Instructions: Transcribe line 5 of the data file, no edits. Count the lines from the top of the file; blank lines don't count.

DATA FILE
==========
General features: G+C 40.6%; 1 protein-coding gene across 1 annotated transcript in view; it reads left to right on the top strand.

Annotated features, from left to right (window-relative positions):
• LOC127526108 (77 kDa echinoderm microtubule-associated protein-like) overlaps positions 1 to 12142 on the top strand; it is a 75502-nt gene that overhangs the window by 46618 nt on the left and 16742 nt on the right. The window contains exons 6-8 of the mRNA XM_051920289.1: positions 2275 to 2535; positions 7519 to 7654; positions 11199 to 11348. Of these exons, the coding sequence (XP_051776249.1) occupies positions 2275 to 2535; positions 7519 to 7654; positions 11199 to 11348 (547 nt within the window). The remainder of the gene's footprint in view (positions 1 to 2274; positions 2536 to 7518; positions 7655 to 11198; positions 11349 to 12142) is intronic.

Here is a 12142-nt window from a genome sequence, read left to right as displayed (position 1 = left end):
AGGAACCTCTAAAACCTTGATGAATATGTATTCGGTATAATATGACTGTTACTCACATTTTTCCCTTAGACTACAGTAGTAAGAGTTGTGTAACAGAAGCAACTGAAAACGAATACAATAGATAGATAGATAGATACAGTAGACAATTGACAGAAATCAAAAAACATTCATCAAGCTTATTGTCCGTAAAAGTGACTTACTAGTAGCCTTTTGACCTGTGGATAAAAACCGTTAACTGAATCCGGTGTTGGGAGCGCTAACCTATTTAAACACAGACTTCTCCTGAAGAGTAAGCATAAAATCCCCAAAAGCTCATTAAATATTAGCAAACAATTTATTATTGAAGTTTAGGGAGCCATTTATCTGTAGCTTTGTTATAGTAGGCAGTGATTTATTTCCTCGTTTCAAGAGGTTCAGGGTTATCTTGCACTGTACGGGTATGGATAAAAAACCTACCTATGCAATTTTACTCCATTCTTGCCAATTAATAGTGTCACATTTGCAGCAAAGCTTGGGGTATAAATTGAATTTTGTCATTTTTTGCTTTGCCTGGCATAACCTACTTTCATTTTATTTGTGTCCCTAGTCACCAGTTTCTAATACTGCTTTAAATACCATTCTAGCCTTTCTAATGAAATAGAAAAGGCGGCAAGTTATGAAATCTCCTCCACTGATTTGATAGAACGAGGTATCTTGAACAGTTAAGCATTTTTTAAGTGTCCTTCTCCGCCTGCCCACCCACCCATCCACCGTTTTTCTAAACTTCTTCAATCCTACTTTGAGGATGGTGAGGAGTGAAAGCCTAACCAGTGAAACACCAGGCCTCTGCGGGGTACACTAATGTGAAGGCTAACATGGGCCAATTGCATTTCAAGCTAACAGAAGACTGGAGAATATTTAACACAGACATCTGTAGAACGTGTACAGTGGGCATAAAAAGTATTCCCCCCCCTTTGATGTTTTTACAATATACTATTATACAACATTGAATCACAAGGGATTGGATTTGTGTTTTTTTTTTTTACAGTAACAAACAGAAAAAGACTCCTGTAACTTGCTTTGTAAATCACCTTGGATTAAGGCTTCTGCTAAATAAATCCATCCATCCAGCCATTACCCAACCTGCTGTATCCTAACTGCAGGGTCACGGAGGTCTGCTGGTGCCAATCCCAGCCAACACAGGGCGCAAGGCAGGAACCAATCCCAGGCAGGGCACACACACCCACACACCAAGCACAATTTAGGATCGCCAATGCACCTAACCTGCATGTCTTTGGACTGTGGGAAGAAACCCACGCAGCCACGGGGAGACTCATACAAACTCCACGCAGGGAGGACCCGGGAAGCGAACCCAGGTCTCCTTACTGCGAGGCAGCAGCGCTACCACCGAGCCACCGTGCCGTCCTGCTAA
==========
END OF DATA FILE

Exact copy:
AGGAACCTCTAAAACCTTGATGAATATGTATTCGGTATAATATGACTGTTACTCACATTTTTCCCTTAGACTACAGTAGTAAGAGTTGTGTAACAGAAGCAACTGAAAACGAATACAATAGATAGATAGATAGATACAGTAGACAATTGACAGAAATCAAAAAACATTCATCAAGCTTATTGTCCGTAAAAGTGACTTACTAGTAGCCTTTTGACCTGTGGATAAAAACCGTTAACTGAATCCGGTGTTGGGAGCGCTAACCTATTTAAACACAGACTTCTCCTGAAGAGTAAGCATAAAATCCCCAAAAGCTCATTAAATATTAGCAAACAATTTATTATTGAAGTTTAGGGAGCCATTTATCTGTAGCTTTGTTATAGTAGGCAGTGATTTATTTCCTCGTTTCAAGAGGTTCAGGGTTATCTTGCACTGTACGGGTATGGATAAAAAACCTACCTATGCAATTTTACTCCATTCTTGCCAATTAATAGTGTCACATTTGCAGCAAAGCTTGGGGTATAAATTGAATTTTGTCATTTTTTGCTTTGCCTGGCATAACCTACTTTCATTTTATTTGTGTCCCTAGTCACCAGTTTCTAATACTGCTTTAAATACCATTCTAGCCTTTCTAATGAAATAGAAAAGGCGGCAAGTTATGAAATCTCCTCCACTGATTTGATAGAACGAGGTATCTTGAACAGTTAAGCATTTTTTAAGTGTCCTTCTCCGCCTGCCCACCCACCCATCCACCGTTTTTCTAAACTTCTTCAATCCTACTTTGAGGATGGTGAGGAGTGAAAGCCTAACCAGTGAAACACCAGGCCTCTGCGGGGTACACTAATGTGAAGGCTAACATGGGCCAATTGCATTTCAAGCTAACAGAAGACTGGAGAATATTTAACACAGACATCTGTAGAACGTGTACAGTGGGCATAAAAAGTATTCCCCCCCCTTTGATGTTTTTACAATATACTATTATACAACATTGAATCACAAGGGATTGGATTTGTGTTTTTTTTTTTTACAGTAACAAACAGAAAAAGACTCCTGTAACTTGCTTTGTAAATCACCTTGGATTAAGGCTTCTGCTAAATAAATCCATCCATCCAGCCATTACCCAACCTGCTGTATCCTAACTGCAGGGTCACGGAGGTCTGCTGGTGCCAATCCCAGCCAACACAGGGCGCAAGGCAGGAACCAATCCCAGGCAGGGCACACACACCCACACACCAAGCACAATTTAGGATCGCCAATGCACCTAACCTGCATGTCTTTGGACTGTGGGAAGAAACCCACGCAGCCACGGGGAGACTCATACAAACTCCACGCAGGGAGGACCCGGGAAGCGAACCCAGGTCTCCTTACTGCGAGGCAGCAGCGCTACCACCGAGCCACCGTGCCGTCCTGCTAA